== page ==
Preparation Time – Schools usually indicate how much preparation time they require from their teachers. “Prep” time includes lesson planning, making photocopies, organizing teaching materials, discussions with the Korean homeroom teachers, etc.
Sick Days – Some Schools state the number of sick days available to teachers. A sick day is considered to be a full paid day away from work. Often teachers will be required to say in advance that they will require a sick day, in addition to providing a doctor’s note when they return, in order to get paid for that day. Most school’s provide 2-3 sick days per year before they start deducting equated amounts from the teacher’s monthly salary to reflect the time away from work.
Termination Of Contract – Most schools will clearly stipulate what types of behavior are legitimate causes for contract termination. Such stipulations tend to include; showing up drunk or under the influence of drugs, swearing at children, breaking Korean law, not teaching the schools curriculum, etc.
Housing Deposit – This stipulation is becoming more common every year. Many schools now request a housing deposit from their teachers to cover against damages and outstanding bills. The deposit will be refunded in full provided all utility and phone bills are paid and there are no major damages to the accommodations provided. Often a school will need for you to provide the bank details of a bank account in your home country so that they can transfer the money directly to your account.
Dress Code – Some schools require their staff to dress more professionally than others. Schools that have strict dress codes usually include this information in the contract.
Duties & Responsibilities – Teacher duties and responsibilities that take place outside of the classroom are usually placed in the contract. Additional duties and responsibilities may include; attending teacher meetings, going to job related seminars, cleaning the teachers’ lounge once a week, supervising the children during specific break times throughout the day, etc.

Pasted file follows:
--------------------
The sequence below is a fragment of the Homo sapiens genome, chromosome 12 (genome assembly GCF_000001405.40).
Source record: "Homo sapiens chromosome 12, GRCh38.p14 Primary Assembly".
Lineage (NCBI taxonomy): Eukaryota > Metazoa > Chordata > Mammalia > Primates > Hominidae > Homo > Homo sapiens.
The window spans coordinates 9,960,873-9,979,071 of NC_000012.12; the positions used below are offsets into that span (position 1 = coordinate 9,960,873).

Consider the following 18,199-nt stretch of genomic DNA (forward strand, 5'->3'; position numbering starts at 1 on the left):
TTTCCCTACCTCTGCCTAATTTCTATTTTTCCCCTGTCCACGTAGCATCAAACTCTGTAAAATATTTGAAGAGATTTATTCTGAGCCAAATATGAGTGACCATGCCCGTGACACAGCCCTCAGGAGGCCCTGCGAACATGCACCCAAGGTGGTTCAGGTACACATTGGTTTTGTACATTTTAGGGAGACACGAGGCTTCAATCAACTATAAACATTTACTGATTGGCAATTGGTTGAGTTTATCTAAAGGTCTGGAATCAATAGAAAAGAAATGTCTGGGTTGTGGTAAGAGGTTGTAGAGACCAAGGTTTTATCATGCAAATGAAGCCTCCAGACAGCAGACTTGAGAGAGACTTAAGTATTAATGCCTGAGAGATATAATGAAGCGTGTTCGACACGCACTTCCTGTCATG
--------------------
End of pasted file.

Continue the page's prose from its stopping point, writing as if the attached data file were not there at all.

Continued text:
What’s better, lengthy agreements with numerous pages or shorter contracts?
They both have their advantages and disadvantages. Longer contracts obviously contain more information and stipulations, therefore rules and responsibilities are more specific. The advantage to this scenario is that teachers know exactly what is required of them. The disadvantage is that when the school makes a request, there is a good possibility that their request is stated somewhere in the contract and will be required without question.
Shorter contracts, which contain less information and stipulations, are an advantage because additional duties that the school may request are unlikely to be in the contract, therefore matters are open for friendly discussion. The disadvantage is; your employer may automatically assume additional teaching related duties associated with the job are obvious with no room for debate, therefore placing these stipulations in the contract was not required.
Franchised schools and independent schools located in the Seoul Capital Region typically have more in-depth contracts.
Contract Disputes – In the unlikely event that a teacher has a major dispute that’s not resolved; Gone2Korea will address the situation directly with the employer. If we are unable to resolve the situation then a complaint will be filed with Korean Immigration, we will blacklist the school, we will make sure the teacher has access to the Korean Labor Office, and ultimately place the teacher at a new school if needed.
Common disputes between teachers and their Korean employers?
1. Requests for additional work and duties that were not stipulated in the contract
2. Overtime hours, overtime pay and/or vacation schedules
3. Prep time requirements
What constitutes a major contract dispute?
1. Salary related issues including withholding money
2. Working hours that exceed the hours that were mutually agreed upon
3. Lack of proper medical coverage